Family demands investigation after inmate dies following incident at Headingley jail
Truth must come out, family says, casting blame at correctional officers for death
The family of William Walter Ahmo is demanding a "truly independent" investigation into his death, which they blame on correctional officers at Headingley Correctional Institution.
Ahmo, a member of Sagkeeng First Nation, died on Sunday after what police called an "incident" with the jail's corrections officers on Feb. 7.
He was unresponsive while being taken to the intensive care unit at Health Sciences Centre with serious injuries.
"We will fight to make sure the truth comes out. We will fight to ensure that the guards who did this to Will, and the ones who failed to protect him, are held accountable for their actions and inactions, and we will fight to make sure that no other family has to go through what we are now going through," says a news release issued on the family's behalf.
The news release calls the circumstances surrounding the 45-year-old's trip to the hospital "suspicious," and says the family has heard "disturbing reports about the behaviour of correctional officers" before his death.
The statement does not explain what allegedly occurred at the jail.
Local police shouldn't lead investigation: family
In addition to an inquest, which is mandated by law following an in-custody death, the family is asking for an independent investigation into Ahmo's death. They say Winnipeg police, RCMP and the Independent Investigation Unit of Manitoba cannot be trusted.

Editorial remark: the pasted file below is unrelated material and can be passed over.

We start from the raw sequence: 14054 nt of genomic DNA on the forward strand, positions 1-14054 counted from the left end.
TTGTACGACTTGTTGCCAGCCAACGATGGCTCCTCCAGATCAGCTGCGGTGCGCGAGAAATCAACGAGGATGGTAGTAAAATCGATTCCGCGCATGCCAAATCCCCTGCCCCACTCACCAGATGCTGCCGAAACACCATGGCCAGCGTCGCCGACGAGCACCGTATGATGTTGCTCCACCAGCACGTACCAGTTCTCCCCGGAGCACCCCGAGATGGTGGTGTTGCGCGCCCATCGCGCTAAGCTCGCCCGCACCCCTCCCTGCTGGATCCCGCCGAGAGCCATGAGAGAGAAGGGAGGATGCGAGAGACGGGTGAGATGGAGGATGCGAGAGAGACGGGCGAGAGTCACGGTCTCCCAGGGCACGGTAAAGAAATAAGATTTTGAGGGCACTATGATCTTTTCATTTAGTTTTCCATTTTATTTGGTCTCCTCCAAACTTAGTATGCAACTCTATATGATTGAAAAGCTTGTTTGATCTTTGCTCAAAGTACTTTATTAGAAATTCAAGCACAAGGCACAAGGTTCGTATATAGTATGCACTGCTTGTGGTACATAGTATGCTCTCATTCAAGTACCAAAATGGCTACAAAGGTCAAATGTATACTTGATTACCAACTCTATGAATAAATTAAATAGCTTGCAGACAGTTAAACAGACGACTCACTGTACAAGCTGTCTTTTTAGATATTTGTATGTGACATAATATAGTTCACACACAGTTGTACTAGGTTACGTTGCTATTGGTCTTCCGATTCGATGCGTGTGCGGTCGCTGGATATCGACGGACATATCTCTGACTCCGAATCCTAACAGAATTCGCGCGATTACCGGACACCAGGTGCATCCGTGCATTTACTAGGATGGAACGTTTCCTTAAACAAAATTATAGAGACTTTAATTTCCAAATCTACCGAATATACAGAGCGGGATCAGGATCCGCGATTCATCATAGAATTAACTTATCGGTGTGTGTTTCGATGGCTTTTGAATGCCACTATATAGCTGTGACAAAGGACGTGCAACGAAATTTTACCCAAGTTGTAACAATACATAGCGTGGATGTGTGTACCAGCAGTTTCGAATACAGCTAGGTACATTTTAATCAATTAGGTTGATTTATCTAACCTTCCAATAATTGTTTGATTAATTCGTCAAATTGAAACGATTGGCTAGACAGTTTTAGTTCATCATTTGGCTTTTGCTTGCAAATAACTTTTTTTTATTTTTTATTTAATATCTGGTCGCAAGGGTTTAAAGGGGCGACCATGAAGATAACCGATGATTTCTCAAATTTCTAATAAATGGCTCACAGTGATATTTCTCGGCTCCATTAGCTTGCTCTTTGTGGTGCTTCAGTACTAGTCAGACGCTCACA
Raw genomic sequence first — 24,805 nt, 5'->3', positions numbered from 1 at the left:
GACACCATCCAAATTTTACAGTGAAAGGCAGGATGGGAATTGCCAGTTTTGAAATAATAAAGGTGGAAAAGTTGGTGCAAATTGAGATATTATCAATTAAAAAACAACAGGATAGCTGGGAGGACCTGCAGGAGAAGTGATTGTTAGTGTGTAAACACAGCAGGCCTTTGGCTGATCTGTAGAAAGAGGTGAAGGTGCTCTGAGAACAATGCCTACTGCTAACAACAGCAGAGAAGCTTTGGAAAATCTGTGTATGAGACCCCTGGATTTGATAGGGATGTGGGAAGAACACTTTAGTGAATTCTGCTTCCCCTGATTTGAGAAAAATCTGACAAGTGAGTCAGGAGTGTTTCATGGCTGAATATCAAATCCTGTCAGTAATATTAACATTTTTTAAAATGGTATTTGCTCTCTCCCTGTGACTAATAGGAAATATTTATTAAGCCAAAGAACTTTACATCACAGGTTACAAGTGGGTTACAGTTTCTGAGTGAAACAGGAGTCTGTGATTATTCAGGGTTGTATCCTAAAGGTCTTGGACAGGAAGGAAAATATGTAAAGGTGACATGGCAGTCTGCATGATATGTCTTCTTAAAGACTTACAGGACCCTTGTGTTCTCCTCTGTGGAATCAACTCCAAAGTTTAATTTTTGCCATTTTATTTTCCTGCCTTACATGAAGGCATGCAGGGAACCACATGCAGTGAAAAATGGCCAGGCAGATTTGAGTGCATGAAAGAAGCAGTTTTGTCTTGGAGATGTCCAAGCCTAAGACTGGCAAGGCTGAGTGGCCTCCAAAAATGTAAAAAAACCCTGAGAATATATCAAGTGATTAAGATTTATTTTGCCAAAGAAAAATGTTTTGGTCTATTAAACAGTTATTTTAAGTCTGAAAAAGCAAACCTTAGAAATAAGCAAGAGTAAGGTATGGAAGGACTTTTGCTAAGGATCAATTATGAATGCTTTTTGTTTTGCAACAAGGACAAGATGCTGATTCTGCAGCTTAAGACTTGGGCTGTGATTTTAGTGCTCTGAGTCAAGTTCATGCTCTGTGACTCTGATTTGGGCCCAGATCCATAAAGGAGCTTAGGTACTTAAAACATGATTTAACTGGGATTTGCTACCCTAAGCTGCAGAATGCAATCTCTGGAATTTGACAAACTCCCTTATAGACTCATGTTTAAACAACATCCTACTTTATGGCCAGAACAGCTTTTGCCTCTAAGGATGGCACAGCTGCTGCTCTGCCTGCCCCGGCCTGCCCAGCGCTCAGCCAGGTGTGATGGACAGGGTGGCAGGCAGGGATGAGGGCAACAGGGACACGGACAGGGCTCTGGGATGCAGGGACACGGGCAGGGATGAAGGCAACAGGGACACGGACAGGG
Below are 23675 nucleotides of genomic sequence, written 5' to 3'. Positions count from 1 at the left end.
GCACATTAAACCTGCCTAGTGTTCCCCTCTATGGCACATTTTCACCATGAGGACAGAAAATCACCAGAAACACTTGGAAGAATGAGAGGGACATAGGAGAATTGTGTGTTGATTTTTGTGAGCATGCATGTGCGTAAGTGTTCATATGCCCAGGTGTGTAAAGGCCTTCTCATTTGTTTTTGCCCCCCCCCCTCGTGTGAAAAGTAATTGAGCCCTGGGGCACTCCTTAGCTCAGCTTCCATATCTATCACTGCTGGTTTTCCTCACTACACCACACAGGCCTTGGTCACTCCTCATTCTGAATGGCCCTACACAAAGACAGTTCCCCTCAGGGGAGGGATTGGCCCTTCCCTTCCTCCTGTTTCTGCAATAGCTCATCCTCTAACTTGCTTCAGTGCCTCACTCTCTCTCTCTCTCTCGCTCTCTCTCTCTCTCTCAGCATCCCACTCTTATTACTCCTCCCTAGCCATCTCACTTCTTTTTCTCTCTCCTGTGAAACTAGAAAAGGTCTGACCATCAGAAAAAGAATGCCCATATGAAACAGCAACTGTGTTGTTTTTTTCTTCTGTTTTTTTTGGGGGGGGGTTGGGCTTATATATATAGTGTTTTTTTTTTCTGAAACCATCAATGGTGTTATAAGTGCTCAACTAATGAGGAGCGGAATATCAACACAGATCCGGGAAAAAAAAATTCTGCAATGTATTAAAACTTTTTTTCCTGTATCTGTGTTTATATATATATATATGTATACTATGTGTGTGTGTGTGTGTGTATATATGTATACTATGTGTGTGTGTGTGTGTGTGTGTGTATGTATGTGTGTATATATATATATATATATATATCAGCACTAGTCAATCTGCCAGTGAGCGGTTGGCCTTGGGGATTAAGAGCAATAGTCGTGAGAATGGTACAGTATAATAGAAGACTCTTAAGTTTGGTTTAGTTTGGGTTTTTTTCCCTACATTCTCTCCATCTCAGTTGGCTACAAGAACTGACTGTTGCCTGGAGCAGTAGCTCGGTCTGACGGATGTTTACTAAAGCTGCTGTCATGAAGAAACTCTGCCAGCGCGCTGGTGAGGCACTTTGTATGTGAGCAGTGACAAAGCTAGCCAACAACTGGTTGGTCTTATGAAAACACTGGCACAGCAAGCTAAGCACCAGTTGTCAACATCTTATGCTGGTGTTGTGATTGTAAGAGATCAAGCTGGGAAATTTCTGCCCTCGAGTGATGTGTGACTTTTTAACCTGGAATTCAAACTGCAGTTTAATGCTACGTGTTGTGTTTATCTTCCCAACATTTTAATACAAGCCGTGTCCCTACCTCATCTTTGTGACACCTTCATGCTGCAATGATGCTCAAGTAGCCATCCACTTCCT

Manitoba Justice said on Tuesday it would be conducting an internal review of the incident and the death has been reported to the chief medical examiner.
The family is declining to speak at this time, but expressed their grief in prepared statements.
"My heart aches for my son Will," his mother, Darlene Ahmo, said.
"My son had good in him, he loved his son and he didn't deserve to die this way."
His son, Emory, said his father was a protector for his family in dark times. He said his father found the beauty in life, despite the prejudice and racism he experienced from law enforcement and corrections personnel.
"I only hope and pray that Canada and the law will deliver justice to those who are responsible for his passing," Emory said.
"Time and time again, Indigenous peoples are shown to be a minority within minorities; justice is not seen and we are forgotten."
Will's sister Dara Ahmo said her brother's mistreatment cannot be shrouded in secrecy.
"We can't allow this to be hidden underneath the covers this time. These inmates are no less human than we are and deserve to be treated with dignity," she said.
"My brother had a lot of good and love in him, he did not deserve this."
A news conference will be held at a later date, the news release said.
The Southern Chiefs Organization is also calling for an immediate investigation into Ahmo's death.
"There is absolutely no time to waste in this matter and we will spare no avenue that leads to answers and true justice," Grand Chief Jerry Daniels said in a news release.
"Make no mistake, everyone from the staff at [Headingley Correctional Institute] to those providing care at HSC must provide clarity and be held accountable."
Sagkeeng First Nation Chief Derrick Henderson told CBC in an interview Monday that correctional officers were watching over Ahmo while he was in hospital. The family was unable to visit his bedside until the night he died, owing to COVID-19 restrictions, he said.
The RCMP major crimes unit, RCMP forensic identification and Headingley RCMP are investigating.